I’m sitting in a state of shock and sadness. Last night, after 49 years, The Vancouver Playhouse had its last curtain call. One of Canada’s longest running regional theatres and a very strong part of Vancouver’s cultural fabric is dark. I still can’t believe it. None of us in the theatre community can.
My sadness is coloured with so many other emotions. The red fire of anger burns against the cold blue of despair and I fight against sinking into the black gumbo muck of hopelessness. I’m tired of fighting. I long to rest, to be appreciated and valued. It feels like I’ve been kicking against the current and treading water for so long and then, just when I think I can see a bit of an eddy, along comes a massive wave that pushes me under and tumbles me about.
It is so hard to be an artist of any kind; to be driven to create, to paint, dance, act, sing, write. To open my heart to the world, show my soft, vulnerable, bleeding underbelly to the masses. To dip into the swampy swill of my wounds and paint a picture with my blood. The empty page and the theatre stage become my battle grounds and I work hard to get out of my way to let the Truth of the story shine through.
I’m driving home from a difficult audition or an emotionally exhausting rehearsal and pull up to the stoplight in front of the Ambleside Starbucks. I turn my head and watch the people coming out, coffee cups in one hand and cell phones in their other hand held against their ear. Civilians. How I sometimes wish I were drawn to do anything but act. I watch the woman in the navy blue peacoat and imagine her life to be free and unencumbered by the need to mine her inner depths until she bleeds. I imagine she’s meeting a friend for coffee, to chat and laugh about how she fell three times snowboarding, or the book she’s reading for book club. She’s not looking forward to an evening connecting with the emotional pain of losing a child, to memorize the words of the playwright, to animate the layered wounds and needs of a character. All with the intent to honour the truth of the play so that, perhaps, one person in the audience will feel a subtle niggle of recognition and maybe, just maybe, nudge open the door to healing just a wee little bit.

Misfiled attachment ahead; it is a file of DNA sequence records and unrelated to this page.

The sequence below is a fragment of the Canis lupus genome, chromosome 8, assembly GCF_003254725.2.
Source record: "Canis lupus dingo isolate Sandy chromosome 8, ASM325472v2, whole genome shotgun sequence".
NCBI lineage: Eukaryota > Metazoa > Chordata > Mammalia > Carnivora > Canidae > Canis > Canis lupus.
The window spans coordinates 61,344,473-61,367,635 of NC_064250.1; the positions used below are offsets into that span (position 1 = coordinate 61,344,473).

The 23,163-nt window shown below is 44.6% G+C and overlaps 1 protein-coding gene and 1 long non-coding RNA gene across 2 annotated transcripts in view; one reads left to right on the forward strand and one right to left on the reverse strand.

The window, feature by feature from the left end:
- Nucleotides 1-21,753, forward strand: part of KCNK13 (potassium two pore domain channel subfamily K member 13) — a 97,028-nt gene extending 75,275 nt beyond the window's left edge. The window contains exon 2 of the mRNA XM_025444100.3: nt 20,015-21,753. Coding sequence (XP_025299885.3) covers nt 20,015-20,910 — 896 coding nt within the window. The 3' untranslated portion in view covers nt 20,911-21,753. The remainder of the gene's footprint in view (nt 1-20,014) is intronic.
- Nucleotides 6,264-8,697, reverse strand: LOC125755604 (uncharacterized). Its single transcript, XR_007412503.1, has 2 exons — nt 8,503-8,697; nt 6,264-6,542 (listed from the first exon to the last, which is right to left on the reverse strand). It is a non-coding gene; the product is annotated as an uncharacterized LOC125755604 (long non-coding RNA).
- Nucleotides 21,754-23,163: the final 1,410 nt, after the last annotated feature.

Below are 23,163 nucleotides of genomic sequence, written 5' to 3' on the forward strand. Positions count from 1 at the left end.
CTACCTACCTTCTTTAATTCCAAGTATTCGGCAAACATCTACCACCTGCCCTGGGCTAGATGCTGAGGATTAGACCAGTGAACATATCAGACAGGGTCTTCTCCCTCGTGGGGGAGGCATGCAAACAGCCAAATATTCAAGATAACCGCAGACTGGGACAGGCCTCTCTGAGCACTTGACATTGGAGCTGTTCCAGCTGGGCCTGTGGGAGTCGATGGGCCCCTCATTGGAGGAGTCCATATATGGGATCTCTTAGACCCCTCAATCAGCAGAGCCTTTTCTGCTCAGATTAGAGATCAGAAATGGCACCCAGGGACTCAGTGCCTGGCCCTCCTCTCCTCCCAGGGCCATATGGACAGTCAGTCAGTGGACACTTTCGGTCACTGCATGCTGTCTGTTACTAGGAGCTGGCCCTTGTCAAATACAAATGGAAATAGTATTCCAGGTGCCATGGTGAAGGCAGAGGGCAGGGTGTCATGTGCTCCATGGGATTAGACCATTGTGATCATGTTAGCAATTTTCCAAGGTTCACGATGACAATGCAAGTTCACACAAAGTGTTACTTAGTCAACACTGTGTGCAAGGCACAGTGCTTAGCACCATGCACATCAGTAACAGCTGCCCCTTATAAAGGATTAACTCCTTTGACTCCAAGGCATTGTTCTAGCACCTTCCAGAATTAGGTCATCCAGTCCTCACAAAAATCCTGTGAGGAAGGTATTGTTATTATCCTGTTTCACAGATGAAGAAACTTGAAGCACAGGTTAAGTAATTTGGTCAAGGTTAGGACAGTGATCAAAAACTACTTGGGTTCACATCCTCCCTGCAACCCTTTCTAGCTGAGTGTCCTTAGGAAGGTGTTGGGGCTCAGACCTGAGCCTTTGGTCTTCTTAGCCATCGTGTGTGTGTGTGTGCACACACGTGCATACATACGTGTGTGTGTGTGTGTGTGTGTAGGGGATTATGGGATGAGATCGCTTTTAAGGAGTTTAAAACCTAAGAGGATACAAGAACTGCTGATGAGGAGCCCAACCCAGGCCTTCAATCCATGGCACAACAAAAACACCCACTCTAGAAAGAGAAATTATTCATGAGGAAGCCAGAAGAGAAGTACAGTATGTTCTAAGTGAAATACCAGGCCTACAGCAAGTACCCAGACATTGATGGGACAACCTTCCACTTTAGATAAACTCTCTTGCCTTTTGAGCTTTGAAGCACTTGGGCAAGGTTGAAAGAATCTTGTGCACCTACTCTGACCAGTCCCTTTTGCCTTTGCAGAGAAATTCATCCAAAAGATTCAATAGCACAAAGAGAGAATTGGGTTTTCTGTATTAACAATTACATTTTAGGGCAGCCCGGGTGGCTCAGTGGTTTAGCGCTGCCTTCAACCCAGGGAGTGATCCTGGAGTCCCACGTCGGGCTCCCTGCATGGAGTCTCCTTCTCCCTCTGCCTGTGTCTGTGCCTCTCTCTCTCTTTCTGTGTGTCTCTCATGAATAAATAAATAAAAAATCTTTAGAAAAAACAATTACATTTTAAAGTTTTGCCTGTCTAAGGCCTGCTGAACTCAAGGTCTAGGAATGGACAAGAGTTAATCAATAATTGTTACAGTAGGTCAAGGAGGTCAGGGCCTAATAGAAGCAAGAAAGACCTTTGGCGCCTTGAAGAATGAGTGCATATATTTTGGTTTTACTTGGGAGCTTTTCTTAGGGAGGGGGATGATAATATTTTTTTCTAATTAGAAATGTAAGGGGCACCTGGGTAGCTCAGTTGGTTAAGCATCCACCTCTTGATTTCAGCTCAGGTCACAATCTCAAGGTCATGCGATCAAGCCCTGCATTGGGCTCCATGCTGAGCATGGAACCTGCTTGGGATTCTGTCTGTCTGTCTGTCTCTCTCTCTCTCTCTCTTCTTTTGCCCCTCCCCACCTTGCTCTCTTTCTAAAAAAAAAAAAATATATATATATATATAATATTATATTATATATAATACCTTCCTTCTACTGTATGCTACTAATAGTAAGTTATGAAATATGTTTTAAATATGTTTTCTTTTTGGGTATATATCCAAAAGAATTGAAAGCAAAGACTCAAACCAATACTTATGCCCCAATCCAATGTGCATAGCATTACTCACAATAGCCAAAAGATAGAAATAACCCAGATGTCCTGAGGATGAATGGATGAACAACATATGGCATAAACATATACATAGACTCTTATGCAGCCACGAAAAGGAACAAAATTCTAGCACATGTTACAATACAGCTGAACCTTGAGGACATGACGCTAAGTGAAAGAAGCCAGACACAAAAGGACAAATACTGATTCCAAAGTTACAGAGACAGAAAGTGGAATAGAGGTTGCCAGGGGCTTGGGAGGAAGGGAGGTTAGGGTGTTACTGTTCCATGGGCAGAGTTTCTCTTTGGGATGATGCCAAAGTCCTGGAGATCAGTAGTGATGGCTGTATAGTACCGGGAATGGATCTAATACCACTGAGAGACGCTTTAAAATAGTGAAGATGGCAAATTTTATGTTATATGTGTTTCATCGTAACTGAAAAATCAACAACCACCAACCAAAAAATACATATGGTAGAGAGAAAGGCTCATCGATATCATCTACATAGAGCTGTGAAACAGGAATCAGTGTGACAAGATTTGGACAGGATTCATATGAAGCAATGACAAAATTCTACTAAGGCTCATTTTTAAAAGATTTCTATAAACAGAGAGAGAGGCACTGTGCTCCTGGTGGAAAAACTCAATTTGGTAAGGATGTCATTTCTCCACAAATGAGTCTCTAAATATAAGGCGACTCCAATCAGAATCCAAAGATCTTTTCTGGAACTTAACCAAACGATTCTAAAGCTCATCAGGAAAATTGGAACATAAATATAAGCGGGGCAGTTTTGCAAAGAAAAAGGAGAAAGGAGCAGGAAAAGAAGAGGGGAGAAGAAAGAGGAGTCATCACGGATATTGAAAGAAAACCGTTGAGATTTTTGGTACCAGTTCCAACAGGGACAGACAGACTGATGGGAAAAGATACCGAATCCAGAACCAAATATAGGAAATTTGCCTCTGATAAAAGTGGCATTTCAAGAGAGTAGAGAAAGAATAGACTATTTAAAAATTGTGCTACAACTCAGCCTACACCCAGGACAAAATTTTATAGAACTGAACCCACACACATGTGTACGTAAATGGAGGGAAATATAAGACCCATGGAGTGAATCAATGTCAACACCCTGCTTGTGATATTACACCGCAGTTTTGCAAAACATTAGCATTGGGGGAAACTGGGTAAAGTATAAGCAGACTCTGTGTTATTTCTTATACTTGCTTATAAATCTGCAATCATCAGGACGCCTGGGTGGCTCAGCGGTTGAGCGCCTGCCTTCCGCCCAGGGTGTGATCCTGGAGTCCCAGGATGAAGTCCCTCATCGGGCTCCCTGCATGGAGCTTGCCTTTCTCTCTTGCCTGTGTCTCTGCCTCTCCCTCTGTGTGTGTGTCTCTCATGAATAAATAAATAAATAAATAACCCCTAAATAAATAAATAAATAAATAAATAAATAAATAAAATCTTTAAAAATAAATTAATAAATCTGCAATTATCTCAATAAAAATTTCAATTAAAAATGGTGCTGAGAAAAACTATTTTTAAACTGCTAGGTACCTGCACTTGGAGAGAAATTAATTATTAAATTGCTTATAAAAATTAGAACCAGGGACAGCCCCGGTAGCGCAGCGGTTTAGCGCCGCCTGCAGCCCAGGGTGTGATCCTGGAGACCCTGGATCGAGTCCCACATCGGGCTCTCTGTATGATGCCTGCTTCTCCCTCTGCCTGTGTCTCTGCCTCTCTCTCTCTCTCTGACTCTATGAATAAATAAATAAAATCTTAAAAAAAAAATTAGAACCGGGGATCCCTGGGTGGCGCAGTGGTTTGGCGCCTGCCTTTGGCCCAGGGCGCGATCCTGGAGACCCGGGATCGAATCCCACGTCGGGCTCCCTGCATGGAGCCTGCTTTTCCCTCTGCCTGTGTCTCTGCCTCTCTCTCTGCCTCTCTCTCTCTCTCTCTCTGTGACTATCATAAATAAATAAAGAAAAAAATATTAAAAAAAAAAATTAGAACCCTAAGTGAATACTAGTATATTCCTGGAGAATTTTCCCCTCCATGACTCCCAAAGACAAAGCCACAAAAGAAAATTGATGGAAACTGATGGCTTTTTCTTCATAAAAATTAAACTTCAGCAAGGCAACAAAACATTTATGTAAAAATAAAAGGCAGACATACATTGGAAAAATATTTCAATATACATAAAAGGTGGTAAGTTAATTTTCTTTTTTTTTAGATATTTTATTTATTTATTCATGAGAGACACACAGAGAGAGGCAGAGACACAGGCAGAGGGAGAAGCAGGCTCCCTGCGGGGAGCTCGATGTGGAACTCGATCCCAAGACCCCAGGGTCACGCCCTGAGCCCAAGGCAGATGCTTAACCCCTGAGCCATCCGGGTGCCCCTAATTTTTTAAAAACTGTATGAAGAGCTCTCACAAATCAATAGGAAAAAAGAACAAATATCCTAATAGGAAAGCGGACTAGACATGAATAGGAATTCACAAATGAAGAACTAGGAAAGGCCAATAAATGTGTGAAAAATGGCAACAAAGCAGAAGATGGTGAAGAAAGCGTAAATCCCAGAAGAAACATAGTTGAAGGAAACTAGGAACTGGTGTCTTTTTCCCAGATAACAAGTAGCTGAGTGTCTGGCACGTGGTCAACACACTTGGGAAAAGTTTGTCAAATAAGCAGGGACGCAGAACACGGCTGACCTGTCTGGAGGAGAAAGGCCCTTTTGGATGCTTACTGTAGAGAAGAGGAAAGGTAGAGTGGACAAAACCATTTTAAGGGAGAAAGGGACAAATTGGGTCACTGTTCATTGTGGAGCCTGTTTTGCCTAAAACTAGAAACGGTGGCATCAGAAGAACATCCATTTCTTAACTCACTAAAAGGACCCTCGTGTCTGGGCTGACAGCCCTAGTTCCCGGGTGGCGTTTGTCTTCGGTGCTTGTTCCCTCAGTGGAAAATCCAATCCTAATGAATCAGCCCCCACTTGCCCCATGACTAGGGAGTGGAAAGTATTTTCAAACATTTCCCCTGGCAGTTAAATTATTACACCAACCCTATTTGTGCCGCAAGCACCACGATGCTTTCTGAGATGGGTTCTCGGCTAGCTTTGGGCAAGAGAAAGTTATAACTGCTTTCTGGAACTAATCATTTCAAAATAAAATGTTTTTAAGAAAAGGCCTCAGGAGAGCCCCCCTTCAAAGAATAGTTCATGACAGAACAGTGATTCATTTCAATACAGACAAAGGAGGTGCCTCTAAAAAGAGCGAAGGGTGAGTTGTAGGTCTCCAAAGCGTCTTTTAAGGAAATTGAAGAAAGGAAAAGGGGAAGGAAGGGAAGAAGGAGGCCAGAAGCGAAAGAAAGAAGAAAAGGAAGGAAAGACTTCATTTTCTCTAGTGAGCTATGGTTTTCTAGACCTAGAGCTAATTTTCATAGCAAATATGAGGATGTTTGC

Stella Adler says, “The word theatre comes from the Greeks. It means the seeing place. It is the place people come to see the truth about life and the social situation.” When will our society value the Arts? When will our society value creativity? As one mourning sign posted outside the closed doors of the Playhouse theatre says, I want Chekhov AND the Canucks. Why can’t we have both? Why can’t we value and support the Arts as well as sports?
A cup of tea will not make this better, but I wrap my hands around the mug my dad’s hands formed and I feel a bit of his strength flow into me. We cannot give up now, not when the city needs us more than ever. We cannot let The Vancouver Playhouse go gently into the night.
*Read The Vancouver Playhouse press release here.
*Read Max Reimer’s (Playhouse Artistic Director) response to City’s assistance of the Vancouver Playhouse Theatre Company, September 2011 here.
*Sign ipetition to Save the Vancouver Playhouse here.